He defends evolution, but attacks scientism - the use of science beyond its proper sphere of investigating physical nature. I do wonder what he thinks the proper sphere of science is. Anything that scripture does not address? Because lots of scripture deals with the 'physical nature'.
He's taking the stand - like catholics mostly do these days - that both creationists who attack science (especially evolution), and atheists who attack religion using evolution are both wrong in thinking that there is any overlap between the respective spheres.
Unfortunately, he aid, intelligent design and creationist proponents are not addressing the real problem evolution poses, which is how to explain the existence of suffering, disease, death and extinction before the historical event of the creation and fall of man. (...) But evolution demonstrates that suffering and death are not the consequence of the fall, but were part of life "far before humanity came onto the scene and is in fact a part of how we got here," he said.Right. I do agree that science, and not just evolution, poses a great deal of questions that must be explained to continue to believe in scripture. Cdesign proponensists don't do that, he says, but then who does? The Catholics? Here's what he says about that:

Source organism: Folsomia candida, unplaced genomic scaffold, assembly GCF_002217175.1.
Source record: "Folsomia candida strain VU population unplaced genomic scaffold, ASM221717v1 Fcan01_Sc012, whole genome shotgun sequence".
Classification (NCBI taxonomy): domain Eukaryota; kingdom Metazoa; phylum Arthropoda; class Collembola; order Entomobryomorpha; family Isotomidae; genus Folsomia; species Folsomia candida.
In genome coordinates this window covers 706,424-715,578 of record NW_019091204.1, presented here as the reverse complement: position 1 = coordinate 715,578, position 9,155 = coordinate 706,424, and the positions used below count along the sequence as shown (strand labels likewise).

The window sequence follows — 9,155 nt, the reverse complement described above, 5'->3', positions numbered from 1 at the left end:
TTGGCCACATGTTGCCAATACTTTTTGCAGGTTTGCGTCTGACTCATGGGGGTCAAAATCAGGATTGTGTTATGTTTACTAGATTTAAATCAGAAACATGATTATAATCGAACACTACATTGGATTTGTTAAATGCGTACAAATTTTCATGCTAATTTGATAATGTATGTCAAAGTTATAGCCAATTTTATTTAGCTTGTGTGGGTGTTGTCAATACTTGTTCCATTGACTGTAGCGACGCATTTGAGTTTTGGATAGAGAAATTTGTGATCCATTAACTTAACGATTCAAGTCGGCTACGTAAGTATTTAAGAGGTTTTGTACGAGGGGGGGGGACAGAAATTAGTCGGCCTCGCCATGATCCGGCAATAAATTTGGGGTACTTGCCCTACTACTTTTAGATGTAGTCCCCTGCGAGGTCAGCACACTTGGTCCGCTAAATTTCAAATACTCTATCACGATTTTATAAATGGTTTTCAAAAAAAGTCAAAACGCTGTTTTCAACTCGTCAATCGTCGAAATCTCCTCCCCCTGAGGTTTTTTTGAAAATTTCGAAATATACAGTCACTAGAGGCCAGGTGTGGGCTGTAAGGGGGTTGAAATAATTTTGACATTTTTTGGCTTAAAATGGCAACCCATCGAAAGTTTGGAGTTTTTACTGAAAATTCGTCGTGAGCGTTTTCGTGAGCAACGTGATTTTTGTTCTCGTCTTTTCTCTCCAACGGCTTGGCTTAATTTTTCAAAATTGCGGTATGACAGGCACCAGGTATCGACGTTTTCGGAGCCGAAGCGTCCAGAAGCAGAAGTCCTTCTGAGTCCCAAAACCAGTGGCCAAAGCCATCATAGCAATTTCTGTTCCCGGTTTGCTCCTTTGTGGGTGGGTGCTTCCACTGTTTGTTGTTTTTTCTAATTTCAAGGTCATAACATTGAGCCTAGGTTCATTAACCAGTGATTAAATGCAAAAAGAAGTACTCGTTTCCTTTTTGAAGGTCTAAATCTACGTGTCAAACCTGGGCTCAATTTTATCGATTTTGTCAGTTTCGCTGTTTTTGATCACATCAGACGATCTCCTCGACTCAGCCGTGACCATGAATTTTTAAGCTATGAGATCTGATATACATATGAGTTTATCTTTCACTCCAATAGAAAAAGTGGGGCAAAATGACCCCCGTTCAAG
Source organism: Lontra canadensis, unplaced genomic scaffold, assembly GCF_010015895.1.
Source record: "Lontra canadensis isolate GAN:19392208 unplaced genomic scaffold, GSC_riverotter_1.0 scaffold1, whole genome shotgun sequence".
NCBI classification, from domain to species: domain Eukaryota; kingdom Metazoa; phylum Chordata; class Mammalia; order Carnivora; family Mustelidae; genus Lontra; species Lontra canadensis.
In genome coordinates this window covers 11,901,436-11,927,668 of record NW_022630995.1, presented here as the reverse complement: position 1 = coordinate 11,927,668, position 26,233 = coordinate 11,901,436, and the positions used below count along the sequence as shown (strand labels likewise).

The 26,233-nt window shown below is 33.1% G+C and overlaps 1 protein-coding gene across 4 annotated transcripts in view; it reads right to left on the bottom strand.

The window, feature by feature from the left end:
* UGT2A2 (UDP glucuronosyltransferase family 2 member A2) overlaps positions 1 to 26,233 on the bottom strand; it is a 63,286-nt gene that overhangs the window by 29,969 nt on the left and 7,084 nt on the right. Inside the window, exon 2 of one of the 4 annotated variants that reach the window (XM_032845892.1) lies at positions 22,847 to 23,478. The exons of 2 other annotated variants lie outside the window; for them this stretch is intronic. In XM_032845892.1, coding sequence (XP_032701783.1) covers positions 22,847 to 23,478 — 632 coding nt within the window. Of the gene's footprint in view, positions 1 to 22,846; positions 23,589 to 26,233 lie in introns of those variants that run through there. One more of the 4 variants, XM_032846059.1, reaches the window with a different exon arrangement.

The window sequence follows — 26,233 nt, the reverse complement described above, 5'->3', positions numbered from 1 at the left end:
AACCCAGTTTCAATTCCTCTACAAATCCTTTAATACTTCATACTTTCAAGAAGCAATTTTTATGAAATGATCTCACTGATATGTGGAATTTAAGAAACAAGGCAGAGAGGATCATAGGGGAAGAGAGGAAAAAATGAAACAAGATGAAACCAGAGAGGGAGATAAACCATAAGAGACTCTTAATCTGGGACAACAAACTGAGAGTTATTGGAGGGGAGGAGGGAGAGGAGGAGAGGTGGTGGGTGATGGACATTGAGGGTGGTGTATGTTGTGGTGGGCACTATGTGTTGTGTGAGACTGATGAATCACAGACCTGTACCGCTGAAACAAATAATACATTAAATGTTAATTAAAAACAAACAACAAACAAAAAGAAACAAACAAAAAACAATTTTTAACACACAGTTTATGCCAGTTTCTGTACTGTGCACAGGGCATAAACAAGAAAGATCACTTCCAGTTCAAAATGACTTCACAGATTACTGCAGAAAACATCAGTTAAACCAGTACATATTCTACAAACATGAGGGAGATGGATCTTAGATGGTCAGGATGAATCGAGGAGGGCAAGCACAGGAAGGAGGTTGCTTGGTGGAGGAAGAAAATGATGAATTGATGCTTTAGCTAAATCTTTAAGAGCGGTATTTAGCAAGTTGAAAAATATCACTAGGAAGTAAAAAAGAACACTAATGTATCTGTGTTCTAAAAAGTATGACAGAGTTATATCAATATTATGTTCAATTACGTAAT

How to account for the problem of why God would allow all his creatures to suffer is "the really hard challenge of evolution," he said.No answer to this is given. And, if they do give an answer, it will have nothing to do with evolution. They needn't invite scientists to answer such questions. They needed the scientists for publicity.
One response is that pain and suffering are a consequence of freedom, he said.
But while the father of a child lets her be free to run, fall and scrape her knee, if she were to pick up a gun and start playing with it, "I'd take that gun away," he said.
How then does the heavenly Father allow the extent and horrendousness of suffering seen throughout the world and in history? he asked.
It really should come as no surprise whatsoever that the conference would never contribute anything of worth. Nothing was learned by anyone, I trust. I can't say that with certainty, but I'd love to hear from anyone who has contrary evidence. Seems like a total waste of money, though a waste that I would have enjoyed taking part of.